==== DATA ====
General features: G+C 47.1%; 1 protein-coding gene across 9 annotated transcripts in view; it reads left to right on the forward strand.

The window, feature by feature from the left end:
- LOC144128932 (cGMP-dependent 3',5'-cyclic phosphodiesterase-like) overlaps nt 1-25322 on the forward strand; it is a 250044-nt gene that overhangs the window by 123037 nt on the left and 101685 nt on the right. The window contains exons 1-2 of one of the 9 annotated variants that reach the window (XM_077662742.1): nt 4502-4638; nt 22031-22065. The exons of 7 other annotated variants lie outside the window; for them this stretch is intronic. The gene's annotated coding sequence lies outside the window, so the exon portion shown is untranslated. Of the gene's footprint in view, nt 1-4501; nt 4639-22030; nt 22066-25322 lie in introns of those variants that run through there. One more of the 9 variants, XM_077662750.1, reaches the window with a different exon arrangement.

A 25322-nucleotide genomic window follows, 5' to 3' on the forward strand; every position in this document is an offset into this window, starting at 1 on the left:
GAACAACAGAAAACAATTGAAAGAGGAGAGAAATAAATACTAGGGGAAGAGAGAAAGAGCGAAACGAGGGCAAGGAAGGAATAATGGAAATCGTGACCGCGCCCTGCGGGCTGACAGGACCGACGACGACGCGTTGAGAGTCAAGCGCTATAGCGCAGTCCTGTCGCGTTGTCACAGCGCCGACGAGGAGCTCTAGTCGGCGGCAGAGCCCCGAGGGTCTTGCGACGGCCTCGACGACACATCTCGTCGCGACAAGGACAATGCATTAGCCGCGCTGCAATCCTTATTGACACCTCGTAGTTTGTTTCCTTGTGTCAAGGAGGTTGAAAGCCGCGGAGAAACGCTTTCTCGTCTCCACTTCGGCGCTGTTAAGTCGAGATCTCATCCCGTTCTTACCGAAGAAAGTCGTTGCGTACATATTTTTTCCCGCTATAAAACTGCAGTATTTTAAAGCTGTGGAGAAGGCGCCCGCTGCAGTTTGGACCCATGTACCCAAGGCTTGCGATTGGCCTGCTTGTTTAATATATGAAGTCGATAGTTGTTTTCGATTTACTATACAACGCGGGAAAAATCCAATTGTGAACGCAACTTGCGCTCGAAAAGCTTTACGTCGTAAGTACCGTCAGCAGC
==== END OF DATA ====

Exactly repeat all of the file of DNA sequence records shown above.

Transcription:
General features: G+C 47.1%; 1 protein-coding gene across 9 annotated transcripts in view; it reads left to right on the forward strand.

The window, feature by feature from the left end:
- LOC144128932 (cGMP-dependent 3',5'-cyclic phosphodiesterase-like) overlaps nt 1-25322 on the forward strand; it is a 250044-nt gene that overhangs the window by 123037 nt on the left and 101685 nt on the right. The window contains exons 1-2 of one of the 9 annotated variants that reach the window (XM_077662742.1): nt 4502-4638; nt 22031-22065. The exons of 7 other annotated variants lie outside the window; for them this stretch is intronic. The gene's annotated coding sequence lies outside the window, so the exon portion shown is untranslated. Of the gene's footprint in view, nt 1-4501; nt 4639-22030; nt 22066-25322 lie in introns of those variants that run through there. One more of the 9 variants, XM_077662750.1, reaches the window with a different exon arrangement.

A 25322-nucleotide genomic window follows, 5' to 3' on the forward strand; every position in this document is an offset into this window, starting at 1 on the left:
GAACAACAGAAAACAATTGAAAGAGGAGAGAAATAAATACTAGGGGAAGAGAGAAAGAGCGAAACGAGGGCAAGGAAGGAATAATGGAAATCGTGACCGCGCCCTGCGGGCTGACAGGACCGACGACGACGCGTTGAGAGTCAAGCGCTATAGCGCAGTCCTGTCGCGTTGTCACAGCGCCGACGAGGAGCTCTAGTCGGCGGCAGAGCCCCGAGGGTCTTGCGACGGCCTCGACGACACATCTCGTCGCGACAAGGACAATGCATTAGCCGCGCTGCAATCCTTATTGACACCTCGTAGTTTGTTTCCTTGTGTCAAGGAGGTTGAAAGCCGCGGAGAAACGCTTTCTCGTCTCCACTTCGGCGCTGTTAAGTCGAGATCTCATCCCGTTCTTACCGAAGAAAGTCGTTGCGTACATATTTTTTCCCGCTATAAAACTGCAGTATTTTAAAGCTGTGGAGAAGGCGCCCGCTGCAGTTTGGACCCATGTACCCAAGGCTTGCGATTGGCCTGCTTGTTTAATATATGAAGTCGATAGTTGTTTTCGATTTACTATACAACGCGGGAAAAATCCAATTGTGAACGCAACTTGCGCTCGAAAAGCTTTACGTCGTAAGTACCGTCAGCAGC